The reopening comes after a difficult spring and summer for the businesses, Jillian said. In mid-March, one month after Whey Station(ary)'s one-year anniversary in Middletown, Gov. Ned Lamont ordered restaurants closed for dine-in service to combat the spread of COVID-19. At the time, Moskites said she didn’t think takeout-only was a viable model for the eatery, with no easy curbside pickup option.

From?Dairy Farmer To Vegan: ‘My Boss Would Always Hit The Cows’

When I arrived in NZ from England at age 19, one of the first things I learned to do was milk cows.

My boyfriend at the time worked on a farm and had grown up on his parents’ dairy farm. His grandparents had also been farmers. I liked the cows instantly, they were so docile, and it was obvious what social and sensitive animals they were.

There was a real hierarchy among the herd and they hated being apart from one another, which I found touching. They were intelligent creatures too. It never occurred to me to wonder how on earth we as humans had come to dominate such a large animal.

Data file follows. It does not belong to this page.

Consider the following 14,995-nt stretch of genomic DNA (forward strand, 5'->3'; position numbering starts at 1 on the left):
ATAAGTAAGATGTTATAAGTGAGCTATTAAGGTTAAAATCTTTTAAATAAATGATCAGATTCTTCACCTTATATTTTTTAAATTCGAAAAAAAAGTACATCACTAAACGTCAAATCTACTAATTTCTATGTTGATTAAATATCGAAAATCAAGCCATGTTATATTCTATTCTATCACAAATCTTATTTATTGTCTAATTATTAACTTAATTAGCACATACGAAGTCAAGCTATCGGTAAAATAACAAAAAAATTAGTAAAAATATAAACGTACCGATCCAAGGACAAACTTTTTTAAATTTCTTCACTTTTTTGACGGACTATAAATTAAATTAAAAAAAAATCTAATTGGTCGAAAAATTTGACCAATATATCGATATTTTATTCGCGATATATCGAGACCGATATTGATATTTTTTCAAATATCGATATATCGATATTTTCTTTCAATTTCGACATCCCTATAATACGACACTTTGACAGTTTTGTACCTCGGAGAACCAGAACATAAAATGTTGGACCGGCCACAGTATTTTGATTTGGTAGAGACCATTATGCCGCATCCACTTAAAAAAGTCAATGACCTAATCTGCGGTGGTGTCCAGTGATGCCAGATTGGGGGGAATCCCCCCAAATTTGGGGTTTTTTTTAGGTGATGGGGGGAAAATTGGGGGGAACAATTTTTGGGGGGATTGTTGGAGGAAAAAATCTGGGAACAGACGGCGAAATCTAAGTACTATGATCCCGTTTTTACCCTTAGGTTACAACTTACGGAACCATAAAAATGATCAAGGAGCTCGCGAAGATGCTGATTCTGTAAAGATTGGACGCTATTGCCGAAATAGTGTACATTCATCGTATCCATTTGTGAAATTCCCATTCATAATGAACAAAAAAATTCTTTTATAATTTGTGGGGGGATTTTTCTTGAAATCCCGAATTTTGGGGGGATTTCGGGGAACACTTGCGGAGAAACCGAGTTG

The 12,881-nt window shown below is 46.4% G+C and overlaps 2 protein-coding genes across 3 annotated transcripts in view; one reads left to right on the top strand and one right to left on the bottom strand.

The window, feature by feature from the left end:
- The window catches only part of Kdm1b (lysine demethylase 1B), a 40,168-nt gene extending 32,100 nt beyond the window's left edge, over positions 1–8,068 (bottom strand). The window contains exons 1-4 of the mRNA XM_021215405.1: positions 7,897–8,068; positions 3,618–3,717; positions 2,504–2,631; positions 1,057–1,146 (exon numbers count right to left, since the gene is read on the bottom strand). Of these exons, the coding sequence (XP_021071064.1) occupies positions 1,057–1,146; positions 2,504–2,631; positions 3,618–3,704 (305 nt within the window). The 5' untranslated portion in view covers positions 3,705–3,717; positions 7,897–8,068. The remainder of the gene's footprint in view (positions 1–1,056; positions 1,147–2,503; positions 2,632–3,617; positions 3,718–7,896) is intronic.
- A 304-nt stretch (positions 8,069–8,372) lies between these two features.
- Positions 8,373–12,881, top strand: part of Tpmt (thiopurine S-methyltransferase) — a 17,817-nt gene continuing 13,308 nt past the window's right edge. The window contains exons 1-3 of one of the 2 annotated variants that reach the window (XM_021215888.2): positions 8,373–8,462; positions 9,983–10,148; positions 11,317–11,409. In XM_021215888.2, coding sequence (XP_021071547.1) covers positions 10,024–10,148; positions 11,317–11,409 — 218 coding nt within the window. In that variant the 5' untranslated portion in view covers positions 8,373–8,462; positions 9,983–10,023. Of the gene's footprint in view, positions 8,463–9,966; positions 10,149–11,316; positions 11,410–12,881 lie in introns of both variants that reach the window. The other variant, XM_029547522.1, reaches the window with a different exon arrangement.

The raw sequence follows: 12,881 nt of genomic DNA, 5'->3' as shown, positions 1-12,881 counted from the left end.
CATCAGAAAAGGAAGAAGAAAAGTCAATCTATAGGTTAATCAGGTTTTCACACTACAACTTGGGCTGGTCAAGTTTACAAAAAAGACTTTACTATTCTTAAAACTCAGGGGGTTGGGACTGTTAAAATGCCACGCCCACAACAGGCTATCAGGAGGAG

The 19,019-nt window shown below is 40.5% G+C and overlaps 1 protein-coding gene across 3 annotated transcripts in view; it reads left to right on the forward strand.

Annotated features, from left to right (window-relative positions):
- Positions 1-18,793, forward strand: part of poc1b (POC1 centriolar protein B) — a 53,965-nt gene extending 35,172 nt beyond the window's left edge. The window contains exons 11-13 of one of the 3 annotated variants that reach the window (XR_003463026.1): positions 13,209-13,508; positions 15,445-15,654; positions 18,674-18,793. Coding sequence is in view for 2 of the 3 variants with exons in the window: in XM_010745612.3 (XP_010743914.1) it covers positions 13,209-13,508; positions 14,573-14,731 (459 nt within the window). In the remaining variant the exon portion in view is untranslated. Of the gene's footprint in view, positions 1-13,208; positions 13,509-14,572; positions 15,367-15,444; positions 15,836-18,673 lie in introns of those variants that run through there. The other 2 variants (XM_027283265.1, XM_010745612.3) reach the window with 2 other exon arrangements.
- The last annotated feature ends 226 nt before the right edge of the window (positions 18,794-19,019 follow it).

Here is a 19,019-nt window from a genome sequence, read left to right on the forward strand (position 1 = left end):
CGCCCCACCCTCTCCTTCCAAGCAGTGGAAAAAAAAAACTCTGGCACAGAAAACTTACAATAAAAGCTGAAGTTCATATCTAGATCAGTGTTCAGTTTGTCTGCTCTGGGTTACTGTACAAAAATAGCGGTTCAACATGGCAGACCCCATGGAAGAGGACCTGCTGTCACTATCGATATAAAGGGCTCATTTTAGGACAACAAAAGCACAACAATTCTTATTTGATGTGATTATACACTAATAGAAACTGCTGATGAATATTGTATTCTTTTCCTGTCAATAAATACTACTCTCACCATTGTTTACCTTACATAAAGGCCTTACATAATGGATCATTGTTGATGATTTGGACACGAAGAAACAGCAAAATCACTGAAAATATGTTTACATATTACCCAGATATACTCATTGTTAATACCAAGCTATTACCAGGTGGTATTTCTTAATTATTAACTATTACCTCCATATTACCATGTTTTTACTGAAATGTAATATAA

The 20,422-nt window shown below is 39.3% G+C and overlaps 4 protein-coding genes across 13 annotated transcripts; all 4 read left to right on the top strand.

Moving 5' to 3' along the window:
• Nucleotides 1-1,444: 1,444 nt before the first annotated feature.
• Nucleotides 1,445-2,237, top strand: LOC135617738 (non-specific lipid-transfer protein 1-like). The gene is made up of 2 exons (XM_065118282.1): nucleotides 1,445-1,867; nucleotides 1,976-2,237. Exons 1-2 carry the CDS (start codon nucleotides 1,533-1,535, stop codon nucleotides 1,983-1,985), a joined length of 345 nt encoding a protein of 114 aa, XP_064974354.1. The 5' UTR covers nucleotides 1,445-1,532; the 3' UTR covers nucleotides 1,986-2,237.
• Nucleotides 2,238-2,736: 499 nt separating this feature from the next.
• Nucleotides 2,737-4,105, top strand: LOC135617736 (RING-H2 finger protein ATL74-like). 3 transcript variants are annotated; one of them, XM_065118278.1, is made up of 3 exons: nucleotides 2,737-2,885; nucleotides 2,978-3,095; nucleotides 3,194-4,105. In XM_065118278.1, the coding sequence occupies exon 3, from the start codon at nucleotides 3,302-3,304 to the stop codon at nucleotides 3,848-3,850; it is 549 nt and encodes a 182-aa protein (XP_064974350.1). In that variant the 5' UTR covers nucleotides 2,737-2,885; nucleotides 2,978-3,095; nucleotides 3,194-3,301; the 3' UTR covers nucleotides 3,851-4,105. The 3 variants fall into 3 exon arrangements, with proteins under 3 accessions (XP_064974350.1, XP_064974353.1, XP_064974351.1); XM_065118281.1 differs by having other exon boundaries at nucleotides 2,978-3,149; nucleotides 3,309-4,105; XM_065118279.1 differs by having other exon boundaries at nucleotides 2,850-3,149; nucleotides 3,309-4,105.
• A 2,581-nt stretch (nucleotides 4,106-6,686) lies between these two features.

Every day the routine was the same. The farm was huge, meaning they had to walk for several hours each day just to get to and from the milking shed twice a day. I used to feel sorry for them, trudging along in the rain or in the searing heat, all for the sake of five minutes’ spent in the milking shed.

All through Summer, they would hopelessly swat away the hordes of flies in vain, with their stumpy little tails. Not that you could really call them tails the glorious long swishing ones they had been born with had been cruelly removed as calves, using rubber bands which cut off the circulation and left the tails hanging for weeks until the flesh rotted and eventually dropped off.

I didn’t think that was fair at all, that they had to lose something so vital to their own comfort so that we humans didn’t get whacked with it during milking, or – heaven forbid – it might get wet and dirty.


I actually found milking time enjoyable though. I was always kind to the cows, chatting away to them and singing away as I went along. It never crossed my mind for a moment that milking the cows was cruel and that we were stealing milk that was intended solely for growing baby calves.